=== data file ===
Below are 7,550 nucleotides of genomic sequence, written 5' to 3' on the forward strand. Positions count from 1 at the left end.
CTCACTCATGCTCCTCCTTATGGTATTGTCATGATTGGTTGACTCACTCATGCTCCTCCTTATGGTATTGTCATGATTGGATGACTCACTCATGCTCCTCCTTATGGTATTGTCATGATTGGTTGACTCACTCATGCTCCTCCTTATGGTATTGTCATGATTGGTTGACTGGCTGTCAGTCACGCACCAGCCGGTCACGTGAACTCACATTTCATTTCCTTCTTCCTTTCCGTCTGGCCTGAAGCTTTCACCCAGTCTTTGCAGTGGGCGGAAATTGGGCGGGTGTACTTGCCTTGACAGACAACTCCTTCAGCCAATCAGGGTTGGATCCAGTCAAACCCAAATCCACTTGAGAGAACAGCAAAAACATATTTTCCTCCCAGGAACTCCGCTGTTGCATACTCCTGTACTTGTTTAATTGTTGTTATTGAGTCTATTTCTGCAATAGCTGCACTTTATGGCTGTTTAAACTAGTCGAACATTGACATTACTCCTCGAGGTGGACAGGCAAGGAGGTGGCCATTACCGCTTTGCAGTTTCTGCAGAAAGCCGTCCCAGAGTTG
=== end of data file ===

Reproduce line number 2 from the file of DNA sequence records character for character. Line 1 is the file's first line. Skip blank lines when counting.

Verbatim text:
CTCACTCATGCTCCTCCTTATGGTATTGTCATGATTGGTTGACTCACTCATGCTCCTCCTTATGGTATTGTCATGATTGGATGACTCACTCATGCTCCTCCTTATGGTATTGTCATGATTGGTTGACTCACTCATGCTCCTCCTTATGGTATTGTCATGATTGGTTGACTGGCTGTCAGTCACGCACCAGCCGGTCACGTGAACTCACATTTCATTTCCTTCTTCCTTTCCGTCTGGCCTGAAGCTTTCACCCAGTCTTTGCAGTGGGCGGAAATTGGGCGGGTGTACTTGCCTTGACAGACAACTCCTTCAGCCAATCAGGGTTGGATCCAGTCAAACCCAAATCCACTTGAGAGAACAGCAAAAACATATTTTCCTCCCAGGAACTCCGCTGTTGCATACTCCTGTACTTGTTTAATTGTTGTTATTGAGTCTATTTCTGCAATAGCTGCACTTTATGGCTGTTTAAACTAGTCGAACATTGACATTACTCCTCGAGGTGGACAGGCAAGGAGGTGGCCATTACCGCTTTGCAGTTTCTGCAGAAAGCCGTCCCAGAGTTG